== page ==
USAID|Yaajeende, NCBA CLUSA’s second largest project in West Africa and the very first USAID Feed the Future project, has been extended for an additional two years, through September 2017, in a show of confidence in the holistic, nutrition-led agriculture approach developed under the project.
Confirmed by an independent study at the University Gaston-Berger in Dakar, in its first five years, Yaajeende, which means “abundance or prosperity” in the local Pulaar language, decreased child stunting by over one third, and households achieving a “minimum acceptable diet” tripled. Households receiving a “high” dietary score jumped to 73 percent in the zone of intervention.
These results come from an integrated “food system” approach to nutrition, agriculture and distribution, known as Nutrition-Led Agriculture. While increasing yields through improved agriculture techniques might increase incomes, if there are no nutritious foods available in the local villages, increased incomes will not lead to better nutrition. Food security and nutrition depend on a variety of factors, and focuses on addressing the Four Pillars of Food Security: Availability, Access, Utilization and Governance.
Similar to a sales value chain, a food system approach looks at each part of the food security chain from seeds to farms to plates. Various interventions across the food system from improved seed available through Community-Based Service Providers (CBSPs), to creating a market for nutritious food through community education have contributed to improved dietary status across the project regions.
Now, with funding for another two years from USAID, the Yaajeende project can fully transfer the management of these innovations to local governments, private businesses and community-based organizations, ultimately expanding its reach to more regions.
“With these additional resources, we will be able to transfer our work to community based organizations and local governments to assure that it carries on well past the end of the project,” said Karl Rosenberg, Chief of Party for the Yaajeende project, and former West and Central Africa Regional Director for NCBA CLUSA. “We will be able to launch a social franchise called CultiVert that will standardize the quality of the goods, services and training provided by our Community-Based Service Providers who work in the agriculture, nutrition and hygiene sectors. In short, these two years will assure the sustainability of the positive impacts we have seen over the first five years of project implementation.”
During a community meeting held on his visit to Yaajeende villages, Ambassador James Zumwalt said that Yaajeende is known as a success and provides a model that others should replicate. “When my colleagues at USAID discuss how to improve food security and nutrition around the world, they often talk about Yaajeende and the work that NCBA CLUSA does,” he said.
During his visit, Ambassdaor Zumwalt was able to meet with individuals and families whose lives have been positively impacted by the project. In Kafory village, the Debbo Galle (Good Mother) women’s group gave a demonstration of how they make fortified flour using locally produced foods such as high-protein maize, beans and orange-flesh sweet potatoes. The orange-flesh potato was introduced through the project when it was determined that intervention communities had high deficiencies of Vitamin A. Khassatou Coulibaly, a member of the women’s group, said she makes 10-12 kg of fortified flour per month for her three children, in addition to the fresh fruits and vegetables she is able to feed them from her home garden, which she planted after training from the project.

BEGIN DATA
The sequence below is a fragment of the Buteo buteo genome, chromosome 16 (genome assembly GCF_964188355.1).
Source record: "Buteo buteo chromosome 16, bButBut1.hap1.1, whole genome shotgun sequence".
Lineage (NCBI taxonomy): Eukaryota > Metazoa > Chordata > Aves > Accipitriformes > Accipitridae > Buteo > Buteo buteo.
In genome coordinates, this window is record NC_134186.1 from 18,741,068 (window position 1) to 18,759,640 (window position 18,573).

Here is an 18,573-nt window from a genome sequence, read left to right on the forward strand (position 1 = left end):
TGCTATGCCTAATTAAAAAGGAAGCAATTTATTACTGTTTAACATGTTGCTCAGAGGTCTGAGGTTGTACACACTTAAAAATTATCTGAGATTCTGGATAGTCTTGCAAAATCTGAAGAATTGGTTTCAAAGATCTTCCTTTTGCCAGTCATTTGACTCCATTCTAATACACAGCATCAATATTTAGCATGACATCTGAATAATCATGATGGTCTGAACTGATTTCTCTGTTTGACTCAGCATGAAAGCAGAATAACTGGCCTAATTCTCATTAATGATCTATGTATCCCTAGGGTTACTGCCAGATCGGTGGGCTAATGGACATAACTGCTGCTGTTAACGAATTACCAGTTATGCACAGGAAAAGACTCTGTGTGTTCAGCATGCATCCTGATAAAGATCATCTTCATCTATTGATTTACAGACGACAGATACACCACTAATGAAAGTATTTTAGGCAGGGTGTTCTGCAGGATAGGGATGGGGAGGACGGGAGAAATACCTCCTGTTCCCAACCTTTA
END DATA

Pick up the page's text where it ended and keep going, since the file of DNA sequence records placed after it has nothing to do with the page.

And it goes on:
The head nurse of this region noted that thanks to the enriched flour made by the women, there has been an elimination of severe malnutrition cases and a drastic reduction of moderate malnutrition in the Dimboli municipality.
Another aspect of the project, in partnership with Heifer International, involves “Pass on the Gift” programs where mostly women-led targeted households receive livestock to raise, breed and pass on to another family. Aissatou Lamarana Diallo, also from Dimboli region, received six hens in 2013. After breeding and passing on the chicks to another family, by the end of 2015 she had 20 hens and three ewes. Learning to raise the hens, she had exchanged nine for an ewe in her second year, both improving her family’s nutrition and also providing income and a sustainable livelihood. In the first five years of the project, animals were placed in 9,000 households.
“Thanks to the hens, I managed to pay for the school supplies for my son who just received his high school diploma,” Aissatou said. Her son was recently admitted to a local university.
Over its first five years, Yaajeende has increased sustainability by linking CBSPs, or local entrepreneurs, to private suppliers for sales of nutrition and hygiene improvement products, including improved seeds and fortified flour to hard-to-reach communities. CBSPs, like Alassane in Matam region, sell inputs such as seeds and fertilizer for horticulture and grain production. He currently brings in 2.7 million CFA, or $4,620 USD annually—more than four times the average national income. By increasing the market demand for these products, and by assuring consistency through the CultiVert social franchise, this private sector network will grow in capacity and reach. In 2015, 354 CBSPs generated approximately $1 million in sales on behalf of almost 30 wholesalers bringing needed products to communities and creating income for themselves.
Yaajeende is funded by USAID and implemented in partnership with Counterpart International, Sheladia Associates and Heifer International.